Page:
Back in the sixties, some military dickheads had a good idea. Why not use atomic bombs for engineering purposes? Let’s bomb ourselves a harbor. Let’s get rid of that nasty mountain. Or why not just build a new canal between the pacific and the caribbean sea?
One bomb after the other planted in a row and - hey - he he, it’s automated and we need to do nothing else but pull the trigger. A good name had to be found and what would be more obvious to choose from for the god fearing good Americans than the holy scripture?
And that is how Operation Plowshare was born to henceforth bring the blessings of the modern age to mankind. Sounds good, doesn’t it? Only that quite obviously there are some shortcomings to this kind of project. Radiation might leave the harbor useless, the costs could rise to astronomic proportions. They did not care about things like that and so the project died a silent death somewhere in the seventies.
"And he shall judge among the nations, and shall rebuke many people: and they shall beat their swords into plowshares, and their spears into pruning hooks: nation shall not lift up sword against nation, neither shall they learn war any more" - Somewhere in the Bible
Just recently I overheard some snippets of a conversation in the cubicle next to mine: “Yeah, just give me the coverage”, “No, I am only interested in the automation part”, and the best of all: “I don’t care”. You don’t care? Really?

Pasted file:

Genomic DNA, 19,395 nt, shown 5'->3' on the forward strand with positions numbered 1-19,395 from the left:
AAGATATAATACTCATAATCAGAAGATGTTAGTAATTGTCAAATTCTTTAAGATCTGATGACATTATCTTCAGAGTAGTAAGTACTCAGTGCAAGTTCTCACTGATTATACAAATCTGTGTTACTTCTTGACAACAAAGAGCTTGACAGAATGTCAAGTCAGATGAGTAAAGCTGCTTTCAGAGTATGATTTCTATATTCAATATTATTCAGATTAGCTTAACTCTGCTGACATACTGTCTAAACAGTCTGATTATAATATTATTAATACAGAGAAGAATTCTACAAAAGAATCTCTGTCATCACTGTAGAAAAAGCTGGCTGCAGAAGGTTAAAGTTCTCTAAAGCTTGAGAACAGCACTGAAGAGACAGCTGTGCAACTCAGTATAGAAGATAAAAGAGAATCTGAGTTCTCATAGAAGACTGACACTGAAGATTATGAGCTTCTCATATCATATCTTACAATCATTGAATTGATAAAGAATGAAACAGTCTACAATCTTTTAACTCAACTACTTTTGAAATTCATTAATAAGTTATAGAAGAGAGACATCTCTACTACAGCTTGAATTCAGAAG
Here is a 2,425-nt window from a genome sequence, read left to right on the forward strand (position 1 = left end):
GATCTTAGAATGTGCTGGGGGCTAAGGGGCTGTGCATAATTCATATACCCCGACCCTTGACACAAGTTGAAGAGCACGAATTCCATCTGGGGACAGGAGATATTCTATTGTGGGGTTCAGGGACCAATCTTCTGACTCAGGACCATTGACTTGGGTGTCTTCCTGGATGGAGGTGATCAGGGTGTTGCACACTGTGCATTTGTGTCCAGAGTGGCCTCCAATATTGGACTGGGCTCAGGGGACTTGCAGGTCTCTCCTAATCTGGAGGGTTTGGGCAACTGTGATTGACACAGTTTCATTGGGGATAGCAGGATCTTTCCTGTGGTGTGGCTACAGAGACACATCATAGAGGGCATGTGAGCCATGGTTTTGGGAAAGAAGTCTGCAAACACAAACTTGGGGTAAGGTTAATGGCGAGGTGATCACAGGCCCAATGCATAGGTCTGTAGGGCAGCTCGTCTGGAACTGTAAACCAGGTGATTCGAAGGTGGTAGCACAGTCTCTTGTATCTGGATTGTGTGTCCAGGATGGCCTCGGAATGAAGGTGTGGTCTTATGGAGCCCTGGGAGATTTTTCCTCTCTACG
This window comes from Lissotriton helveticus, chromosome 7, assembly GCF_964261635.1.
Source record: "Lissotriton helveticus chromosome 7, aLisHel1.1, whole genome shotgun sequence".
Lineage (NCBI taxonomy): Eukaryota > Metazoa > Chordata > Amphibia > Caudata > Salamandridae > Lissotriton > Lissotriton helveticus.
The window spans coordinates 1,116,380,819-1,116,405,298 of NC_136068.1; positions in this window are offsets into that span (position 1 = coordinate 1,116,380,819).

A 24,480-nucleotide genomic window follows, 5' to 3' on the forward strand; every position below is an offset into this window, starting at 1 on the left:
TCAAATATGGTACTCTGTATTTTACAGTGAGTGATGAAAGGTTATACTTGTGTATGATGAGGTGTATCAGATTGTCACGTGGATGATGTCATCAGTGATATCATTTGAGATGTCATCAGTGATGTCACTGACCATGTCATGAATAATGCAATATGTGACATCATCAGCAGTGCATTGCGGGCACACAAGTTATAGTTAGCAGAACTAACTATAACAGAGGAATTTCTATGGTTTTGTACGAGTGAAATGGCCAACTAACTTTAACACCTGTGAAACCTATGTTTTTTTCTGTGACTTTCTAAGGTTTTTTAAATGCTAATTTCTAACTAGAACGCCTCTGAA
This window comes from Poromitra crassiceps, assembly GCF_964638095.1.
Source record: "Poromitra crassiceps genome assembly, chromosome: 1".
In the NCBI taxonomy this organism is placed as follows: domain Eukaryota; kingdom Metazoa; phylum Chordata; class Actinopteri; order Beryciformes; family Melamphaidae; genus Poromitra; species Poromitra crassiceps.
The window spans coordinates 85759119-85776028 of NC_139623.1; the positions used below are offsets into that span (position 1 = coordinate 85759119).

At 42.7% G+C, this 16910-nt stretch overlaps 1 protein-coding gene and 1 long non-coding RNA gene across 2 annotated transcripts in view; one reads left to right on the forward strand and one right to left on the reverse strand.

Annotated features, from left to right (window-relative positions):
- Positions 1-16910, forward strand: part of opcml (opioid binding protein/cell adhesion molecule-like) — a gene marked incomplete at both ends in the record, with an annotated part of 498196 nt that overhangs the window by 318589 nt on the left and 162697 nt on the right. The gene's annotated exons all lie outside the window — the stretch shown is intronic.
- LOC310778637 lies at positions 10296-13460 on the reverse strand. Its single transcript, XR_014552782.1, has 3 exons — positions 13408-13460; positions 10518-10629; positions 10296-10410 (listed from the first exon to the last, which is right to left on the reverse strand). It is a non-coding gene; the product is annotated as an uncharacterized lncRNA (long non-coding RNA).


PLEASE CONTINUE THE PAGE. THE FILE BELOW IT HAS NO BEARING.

Does that sound like Operation Plowshare?
It is the same mindset that takes one advantage (creating a hole quickly/executing a test suite rapidly and repeatedly) and completely disregards any shortcomings (radiation wasteland/untested wasteland). The ‘full automation’ extremists probably might not even have a good mental model of what ‘full’ or ‘complete’ means. Just do it for the sake of it because it is ‘engineering’, right?
But the analogy is only partially valid. Unlike nuking ourselves some harbors, test automation has value. It does have huge value, actually, if it is applied for the right purpose. In some cases, it is enormously helpful for regression testing, but it does not give any ‘guarantee’ for not having messed up.
Automation checks things, and it checks only what has been thought of and might (or might not) catch anticipated bugs. It is a lightweight insurance ticket for a part of the system. And in its execution it is fast (not so much for its development, though). That’s all.
Is it somewhere rooted in the western thinking style that we seem to insist on opposing binary categorization for concepts and ideas? It is either or, not both. It is complete nonsense to think of automation and manual sapient testing as being opposites. They are not.
So, let’s not be military dickheads and instead apply each test automation and manual sapient testing where it is most suitable. Maybe sometimes in the future, the ‘let’s automate the hell out of it’-idea also dies a silent death, much like Operation Plowshare did.
image credit: http://j.mp/Aoky2E